Unexploded ordnance prompts hours-long closure of lava-viewing route

The discovery of an unexploded ordnance Sunday morning prompted the temporary closure of the recently established lava-viewing route along Old Saddle Road.

The ordnance was found in rock being moved away from the road, also known as the Hawaii County Traffic Hazard Mitigation Route, the U.S. Army Garrison Pohakuloa said Sunday. The Army subsequently detonated the item and the route was reopened about 4 p.m.


The Army reminded the public that users of the 4.5-mile lava-viewing route must stay on the road and not wander off into the Army training areas. The route utilizes the Old Saddle Road across from the Gilbert Kahele State Recreation Area to a point just west of Pu‘u Huluhulu near the Maunakea Access Road.

“Enjoy your volcano viewing and please abide by all guidelines – park in the designated area, stay on the road, and do not walk on the lava rocks. This is so our community can continue to enjoy this route in a safe and efficient manner. Mahalo for your kokua,” public affairs officer Amy Phillips wrote in an emailed update.

The Hawaiian Volcano Observatory reported Sunday afternoon that Mauna Loa’s eruption was focused to a single vent, fissure 3, at an elevation of about 11,500 feet along the Northeast Rift Zone. The vent was feeding lava fountains up to 100 feet over the past day, scientists reported.

Lava from the fissure on Sunday continued to flow northward toward the Daniel K. Inouye Highway (Saddle Road). As of noon Sunday, the flow front was located about 2.25 miles from the major thoroughfare. The lava was advancing at a rate of about 40 feet per hour. The rate of the lava’s advance has slowed significantly as of late because the flow is moving over flatter ground. That’s despite no apparent decrease in the supply of lava.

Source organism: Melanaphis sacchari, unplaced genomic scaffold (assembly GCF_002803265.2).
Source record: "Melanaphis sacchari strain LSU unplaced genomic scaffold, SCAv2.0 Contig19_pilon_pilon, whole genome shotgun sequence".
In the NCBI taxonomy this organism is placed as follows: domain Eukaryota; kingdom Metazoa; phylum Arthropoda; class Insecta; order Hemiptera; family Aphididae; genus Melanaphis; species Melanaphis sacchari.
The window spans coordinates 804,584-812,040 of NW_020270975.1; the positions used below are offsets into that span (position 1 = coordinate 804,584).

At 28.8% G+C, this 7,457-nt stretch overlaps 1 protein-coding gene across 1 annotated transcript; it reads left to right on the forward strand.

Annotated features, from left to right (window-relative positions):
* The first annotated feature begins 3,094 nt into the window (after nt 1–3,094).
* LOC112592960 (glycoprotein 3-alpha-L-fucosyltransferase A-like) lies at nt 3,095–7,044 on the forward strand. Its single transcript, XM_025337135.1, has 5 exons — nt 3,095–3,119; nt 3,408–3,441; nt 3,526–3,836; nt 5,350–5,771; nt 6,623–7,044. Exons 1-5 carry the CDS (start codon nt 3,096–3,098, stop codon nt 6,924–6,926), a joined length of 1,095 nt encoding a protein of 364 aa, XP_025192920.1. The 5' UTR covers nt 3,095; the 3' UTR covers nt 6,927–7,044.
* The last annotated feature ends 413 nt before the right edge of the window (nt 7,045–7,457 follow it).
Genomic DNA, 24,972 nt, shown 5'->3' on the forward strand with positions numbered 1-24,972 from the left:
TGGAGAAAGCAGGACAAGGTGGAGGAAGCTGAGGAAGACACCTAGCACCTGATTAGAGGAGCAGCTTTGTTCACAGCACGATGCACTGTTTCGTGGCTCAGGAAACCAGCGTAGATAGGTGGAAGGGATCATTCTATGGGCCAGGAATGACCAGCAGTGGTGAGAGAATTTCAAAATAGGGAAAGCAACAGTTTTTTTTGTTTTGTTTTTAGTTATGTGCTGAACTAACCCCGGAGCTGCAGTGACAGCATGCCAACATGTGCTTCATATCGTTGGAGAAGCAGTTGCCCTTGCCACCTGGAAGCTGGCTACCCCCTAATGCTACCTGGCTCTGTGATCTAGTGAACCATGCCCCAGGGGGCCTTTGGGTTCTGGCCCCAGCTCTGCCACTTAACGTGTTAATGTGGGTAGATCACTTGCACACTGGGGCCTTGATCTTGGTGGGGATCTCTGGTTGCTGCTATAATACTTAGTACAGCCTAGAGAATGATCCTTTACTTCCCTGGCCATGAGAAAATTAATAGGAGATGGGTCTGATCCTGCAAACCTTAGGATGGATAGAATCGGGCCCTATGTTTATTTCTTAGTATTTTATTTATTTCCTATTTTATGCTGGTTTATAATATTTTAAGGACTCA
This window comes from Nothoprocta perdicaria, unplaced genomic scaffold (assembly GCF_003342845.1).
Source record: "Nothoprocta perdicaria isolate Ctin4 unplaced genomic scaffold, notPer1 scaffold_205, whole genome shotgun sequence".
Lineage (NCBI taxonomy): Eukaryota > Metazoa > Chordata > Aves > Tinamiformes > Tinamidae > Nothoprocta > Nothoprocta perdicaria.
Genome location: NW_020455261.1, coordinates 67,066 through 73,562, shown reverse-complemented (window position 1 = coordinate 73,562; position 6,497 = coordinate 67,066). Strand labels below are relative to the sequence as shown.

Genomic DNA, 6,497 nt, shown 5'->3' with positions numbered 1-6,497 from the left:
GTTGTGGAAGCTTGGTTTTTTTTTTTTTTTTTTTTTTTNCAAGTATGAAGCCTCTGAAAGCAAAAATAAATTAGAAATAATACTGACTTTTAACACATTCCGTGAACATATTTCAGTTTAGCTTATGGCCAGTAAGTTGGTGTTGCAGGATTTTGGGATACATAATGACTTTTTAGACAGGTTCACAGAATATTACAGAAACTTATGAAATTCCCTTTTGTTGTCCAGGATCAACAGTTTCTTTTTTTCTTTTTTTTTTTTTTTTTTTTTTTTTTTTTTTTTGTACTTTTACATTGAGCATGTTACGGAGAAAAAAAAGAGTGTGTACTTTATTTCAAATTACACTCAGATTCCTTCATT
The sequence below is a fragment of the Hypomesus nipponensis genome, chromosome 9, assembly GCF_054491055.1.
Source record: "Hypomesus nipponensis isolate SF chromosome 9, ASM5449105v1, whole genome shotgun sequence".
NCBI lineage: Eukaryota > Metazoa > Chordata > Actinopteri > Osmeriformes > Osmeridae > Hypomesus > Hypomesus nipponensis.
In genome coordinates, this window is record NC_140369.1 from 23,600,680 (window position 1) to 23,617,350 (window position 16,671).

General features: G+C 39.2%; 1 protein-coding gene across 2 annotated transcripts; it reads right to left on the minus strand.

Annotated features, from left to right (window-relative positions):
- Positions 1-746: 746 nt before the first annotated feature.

“Advance rates may be highly variable over the coming days and weeks. On the flat ground between Mauna Loa and Mauna Kea, lava flows advance more slowly, spread out, and inflate. Individual lobes may advance quickly, and then stall. Additional breakouts may occur if lava channels get blocked upslope. There are many variables at play and both the direction and timing of flow advances are expected to change over periods of hours to days, making it difficult to estimate when or if the flow will impact Daniel K. Inouye Highway,” the observatory wrote in its Sunday afternoon update.

Tremor (a signal associated with subsurface fluid movement) continued Sunday beneath the active fissure. The observatory stated the tremor indicates that magma is still being supplied to the fissure, and activity is likely to continue until the tremor ceases.

There was no active lava within Moku’aweoweo caldera nor the Southwest Rift Zone as of Sunday afternoon.

Also Sunday, officials lowered the aviation color code for Mauna Loa from red (warning) to orange (watch) noting that while the eruption from fissure 3 continues, the threat to aviation of significant volcanic ash emission into the atmosphere has passed.

A temporary flight restriction issued by the FAA extending from the surface to 1,500 feet above ground level in the eruption area remains in effect.

The ground-based volcano alert level remains at warning, reflecting the ongoing hazards of the fissure 3 lava flow, the observatory said.

Meanwhile, sulfur dioxide emission rates remain elevated, scientists said. As of Dec. 1, the rate was about 180,000 tonnes per day. The volcanic gas is being carried at high altitudes toward the west, generating vog (volcanic air pollution) in areas downwind.

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